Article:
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Left Behind: Will Elizabeth Warren Eclipse Bernie Sanders?

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Sen. Elizabeth Warren speaks at the Vermont Democratic Party's Curtis Awards dinner in June - PAUL HEINTZ
  • paul heintz
  • Sen. Elizabeth Warren speaks at the Vermont Democratic Party's Curtis Awards dinner in June

Four years ago last week, Sen. Bernie Sanders (I-Vt.) captivated progressives with an eight-and-a-half-hour floor speech opposing the extension of Bush-era tax breaks for the wealthy.

But last week, as Sanders and his ilk fought a provision in a massive spending bill that would loosen Wall Street regulations, there was a new star leading the charge: Sen. Elizabeth Warren (D-Mass.).

Instead of bending to the will of Citigroup lobbyists, she said in a fiery speech that quickly went viral, Congress "should have broken [the bank] into pieces."

Warren's remarks came as two liberal grassroots organizations — MoveOn.org and Burlington-based Democracy for America — joined a growing effort to coax the Massachusetts Democrat into the 2016 presidential race. And it came as 300 former staffers and volunteers for President Barack Obama's campaigns signed a letter urging her to run.

"There is no more clear advocate in the fight against income inequality than Elizabeth Warren," says DFA spokesman Neil Sroka, who added his name to the letter.

Sanders would surely disagree with that assessment. But as the Vermont independent waits for a "political revolution" to ignite his own likely presidential campaign, many liberals are patiently waiting for Warren. That makes her a bigger threat to the viability of a Sanders bid than presumed front-runner Hillary Clinton.

"For me, she's just the right woman for the time," says Kate Albright-Hanna, who served as Obama's video director during his 2008 campaign.

Albright-Hanna is now deputy campaign manager of Ready for Warren, a super PAC founded last July to beat the drum for a Warren candidacy. The movement gained momentum last week when MoveOn.org pledged to invest $1 million in a separate, Run, Warren, Run campaign, intended to gather signatures and hire organizers in early presidential primary and caucus states.

MoveOn will launch its effort on Wednesday in Iowa, just as Sanders wraps up his fourth trip this year to the Hawkeye State.

"I love Bernie Sanders. I think he's amazing," Albright-Hanna says. "But we're ready for a woman president."

Sroka says Democracy for America found much the same when it polled its left-leaning members after last month's midterm elections. Forty-two percent backed Warren, 24 percent supported Sanders and 23 percent preferred Clinton.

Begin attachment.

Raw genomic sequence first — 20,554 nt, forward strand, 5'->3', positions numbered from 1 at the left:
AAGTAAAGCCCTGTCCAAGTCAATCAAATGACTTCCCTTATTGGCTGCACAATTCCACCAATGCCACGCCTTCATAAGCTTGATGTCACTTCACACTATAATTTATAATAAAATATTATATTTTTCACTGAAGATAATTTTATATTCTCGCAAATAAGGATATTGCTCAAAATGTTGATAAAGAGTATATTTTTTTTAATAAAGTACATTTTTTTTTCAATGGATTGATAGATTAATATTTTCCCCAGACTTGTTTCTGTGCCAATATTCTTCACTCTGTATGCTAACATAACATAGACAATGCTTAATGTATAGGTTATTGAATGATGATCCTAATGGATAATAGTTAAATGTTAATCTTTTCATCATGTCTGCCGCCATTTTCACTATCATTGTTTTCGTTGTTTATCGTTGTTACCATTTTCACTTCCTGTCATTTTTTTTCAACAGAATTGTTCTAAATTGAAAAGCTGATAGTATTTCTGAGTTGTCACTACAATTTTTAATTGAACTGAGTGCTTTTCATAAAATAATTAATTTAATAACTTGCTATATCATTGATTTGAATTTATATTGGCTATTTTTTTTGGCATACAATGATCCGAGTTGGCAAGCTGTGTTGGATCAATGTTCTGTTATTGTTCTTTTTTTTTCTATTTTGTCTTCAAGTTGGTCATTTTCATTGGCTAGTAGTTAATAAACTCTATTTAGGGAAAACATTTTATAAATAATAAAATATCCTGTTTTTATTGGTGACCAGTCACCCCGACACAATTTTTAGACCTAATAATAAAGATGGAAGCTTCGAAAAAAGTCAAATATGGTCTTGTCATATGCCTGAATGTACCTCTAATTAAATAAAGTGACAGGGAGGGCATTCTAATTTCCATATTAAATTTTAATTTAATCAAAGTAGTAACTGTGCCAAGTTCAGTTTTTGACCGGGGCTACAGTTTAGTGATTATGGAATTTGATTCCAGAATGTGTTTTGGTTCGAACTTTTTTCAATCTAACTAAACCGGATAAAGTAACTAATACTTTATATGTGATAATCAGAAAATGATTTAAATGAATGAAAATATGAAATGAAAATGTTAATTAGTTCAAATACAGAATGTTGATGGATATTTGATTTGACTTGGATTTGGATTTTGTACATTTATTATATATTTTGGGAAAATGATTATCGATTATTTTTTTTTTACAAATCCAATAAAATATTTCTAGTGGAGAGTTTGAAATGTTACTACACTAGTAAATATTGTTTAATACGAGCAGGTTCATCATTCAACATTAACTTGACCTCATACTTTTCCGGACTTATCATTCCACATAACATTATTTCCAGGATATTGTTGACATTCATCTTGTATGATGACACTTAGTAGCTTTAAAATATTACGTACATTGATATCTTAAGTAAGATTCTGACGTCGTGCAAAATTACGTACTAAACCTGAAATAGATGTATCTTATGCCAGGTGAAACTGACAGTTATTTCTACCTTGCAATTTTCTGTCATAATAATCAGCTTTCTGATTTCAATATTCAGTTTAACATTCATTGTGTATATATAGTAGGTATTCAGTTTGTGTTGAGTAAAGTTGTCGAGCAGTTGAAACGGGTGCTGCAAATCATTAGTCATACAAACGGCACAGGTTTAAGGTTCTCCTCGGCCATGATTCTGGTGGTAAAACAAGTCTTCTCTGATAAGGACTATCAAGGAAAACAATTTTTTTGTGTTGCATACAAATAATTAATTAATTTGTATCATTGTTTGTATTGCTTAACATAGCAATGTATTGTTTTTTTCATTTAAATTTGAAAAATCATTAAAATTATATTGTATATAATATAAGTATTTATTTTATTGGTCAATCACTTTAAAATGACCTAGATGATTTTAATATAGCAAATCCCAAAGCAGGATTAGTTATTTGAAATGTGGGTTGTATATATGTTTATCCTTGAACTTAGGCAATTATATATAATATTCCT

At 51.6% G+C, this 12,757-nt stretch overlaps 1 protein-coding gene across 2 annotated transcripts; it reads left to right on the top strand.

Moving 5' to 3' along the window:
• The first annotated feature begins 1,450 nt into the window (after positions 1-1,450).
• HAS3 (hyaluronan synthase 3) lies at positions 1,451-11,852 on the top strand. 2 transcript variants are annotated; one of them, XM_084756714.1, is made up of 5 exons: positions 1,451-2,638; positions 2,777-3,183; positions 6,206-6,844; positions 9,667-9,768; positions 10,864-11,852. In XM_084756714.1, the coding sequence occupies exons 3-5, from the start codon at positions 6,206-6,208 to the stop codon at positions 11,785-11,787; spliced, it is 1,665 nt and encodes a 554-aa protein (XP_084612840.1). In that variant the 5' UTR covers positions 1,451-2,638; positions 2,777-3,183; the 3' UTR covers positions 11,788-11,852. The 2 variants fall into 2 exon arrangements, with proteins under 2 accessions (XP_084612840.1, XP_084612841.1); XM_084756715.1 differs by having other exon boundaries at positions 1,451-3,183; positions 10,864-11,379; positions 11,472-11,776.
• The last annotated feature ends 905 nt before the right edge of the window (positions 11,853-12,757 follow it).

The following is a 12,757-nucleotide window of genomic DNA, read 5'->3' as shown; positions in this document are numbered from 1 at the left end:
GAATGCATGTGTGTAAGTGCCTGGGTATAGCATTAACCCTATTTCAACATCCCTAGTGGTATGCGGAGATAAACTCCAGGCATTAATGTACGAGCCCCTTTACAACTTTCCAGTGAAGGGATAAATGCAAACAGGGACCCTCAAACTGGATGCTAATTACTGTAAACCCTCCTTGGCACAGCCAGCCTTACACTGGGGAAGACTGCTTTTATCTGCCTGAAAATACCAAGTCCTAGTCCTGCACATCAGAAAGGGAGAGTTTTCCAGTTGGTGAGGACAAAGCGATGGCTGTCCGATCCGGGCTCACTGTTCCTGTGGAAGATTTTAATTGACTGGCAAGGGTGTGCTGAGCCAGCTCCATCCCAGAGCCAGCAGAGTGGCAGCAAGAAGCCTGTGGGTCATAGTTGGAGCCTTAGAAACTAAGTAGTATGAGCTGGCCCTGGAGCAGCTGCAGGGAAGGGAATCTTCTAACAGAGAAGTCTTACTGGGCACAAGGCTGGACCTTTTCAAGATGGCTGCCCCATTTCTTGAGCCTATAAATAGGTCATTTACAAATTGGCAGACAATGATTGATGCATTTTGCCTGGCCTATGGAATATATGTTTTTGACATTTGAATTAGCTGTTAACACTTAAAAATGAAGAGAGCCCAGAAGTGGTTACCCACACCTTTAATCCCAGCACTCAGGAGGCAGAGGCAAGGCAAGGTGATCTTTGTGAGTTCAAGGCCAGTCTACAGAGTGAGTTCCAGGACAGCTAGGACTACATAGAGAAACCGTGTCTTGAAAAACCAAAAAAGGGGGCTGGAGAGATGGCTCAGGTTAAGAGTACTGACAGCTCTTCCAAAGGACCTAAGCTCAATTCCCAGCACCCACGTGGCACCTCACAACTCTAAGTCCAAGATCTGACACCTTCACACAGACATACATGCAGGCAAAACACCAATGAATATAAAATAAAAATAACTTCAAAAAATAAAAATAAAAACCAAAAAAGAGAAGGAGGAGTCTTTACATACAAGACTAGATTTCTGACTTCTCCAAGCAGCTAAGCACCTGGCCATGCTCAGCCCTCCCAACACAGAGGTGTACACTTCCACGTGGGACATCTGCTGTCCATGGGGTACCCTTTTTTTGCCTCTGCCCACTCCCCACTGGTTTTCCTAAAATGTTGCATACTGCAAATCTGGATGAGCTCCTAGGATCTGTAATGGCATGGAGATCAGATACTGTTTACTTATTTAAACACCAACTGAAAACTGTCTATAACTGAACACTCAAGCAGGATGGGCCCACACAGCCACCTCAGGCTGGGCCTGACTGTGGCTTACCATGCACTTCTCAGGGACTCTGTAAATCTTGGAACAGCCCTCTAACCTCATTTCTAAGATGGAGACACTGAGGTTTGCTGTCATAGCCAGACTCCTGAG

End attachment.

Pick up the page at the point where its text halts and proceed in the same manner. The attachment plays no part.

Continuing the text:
"I think a lot of people really want to break that big, bad glass ceiling, and I think that's why there's this hunger for Warren," he says.

(Though DFA was founded by former governor Howard Dean, the 2004 presidential candidate reiterated his support for Clinton last week in Politico Magazine, calling the former secretary of state "by far the most qualified" contender.)

To be sure, liberals aren't just excited about Warren because of her gender. The Oklahoma native spent 20 years writing about bankruptcy and personal finance at Harvard Law School and was a major force behind the creation of the Consumer Financial Protection Bureau in 2010.

And, let's face it: It's far more realistic to imagine her upsetting Clinton than a 73-year-old, grumpy white guy from Vermont who calls himself a Democratic Socialist.

Even Tad Devine, a prominent political consultant who plans to support Sanders if he runs, concedes that Warren could crowd out the Vermonter.

"I think if Elizabeth Warren gets into the race, she's going to take up a lot of space on that side of the Democratic Party that's looking for progressive leadership. Absolutely. No doubt about it. I've seen a lot of people very enthusiastic about her running, and I can understand why," Devine says. "But I've seen no indication from her that she's going to be a candidate for president."

Devine Intervention

If Sanders does end up running, Devine will likely play a major role in the campaign — and that's kind of a big deal.

Since he tracked delegates for Jimmy Carter's 1980 reelection bid, the veteran strategist and ad man has worked for dozens of presidential, senatorial and gubernatorial campaigns. He served as a senior adviser to Al Gore's and John Kerry's presidential campaigns in 2000 and 2004.

"Should he decide to do this, I told him I would support him and help him however he wanted me to," Devine says. "He has the capacity to run a serious campaign for president."

That would entail, he says, raising "in the neighborhood of $50 million to put together the media you need in the early states and to put together the operations."

Given that more than 137,000 people have already contributed to Sanders' senate campaigns — and hundreds of thousands more subscribe to his email lists and social media accounts — Devine thinks "Bernie is in a very strong position" to do just that.

But he'll have to get started soon.

"My personal view is this race is going to get engaged really early next year," Devine says. "This isn't something you can put off. This isn't like 1991, when people were announcing for president in October or November the year before."

Sanders certainly hasn't been a stranger to early nominating states. In addition to his four trips to Iowa, he has traveled seven times this year to New Hampshire and one time each to South Carolina and Nevada. In his trip to the Hawkeye State this week, he held a town hall meeting in Ames and keynoted a Progress Iowa holiday party outside Des Moines.

"I see the early landscape of a nominating process ... as very favorable to a candidacy like his," Devine says, noting that the Iowa caucuses "tend to be dominated by very progressive elements."

In New Hampshire, Devine says, "I think a lot of people who've supported him for many years in Vermont will have the opportunity to get in their cars and travel to a neighboring state to support him."

Devine says his decision to back Sanders isn't "anything anti-Hillary at all," but one he made out of loyalty and friendship to a longtime client. He was the first out-of-state consultant to work for Sanders during the then-congressman's 1996 reelection race — and helped Sanders again in his 2006 run for the Senate. He says he has "spoken with him a few times and met with him two or three times" about a possible presidential campaign.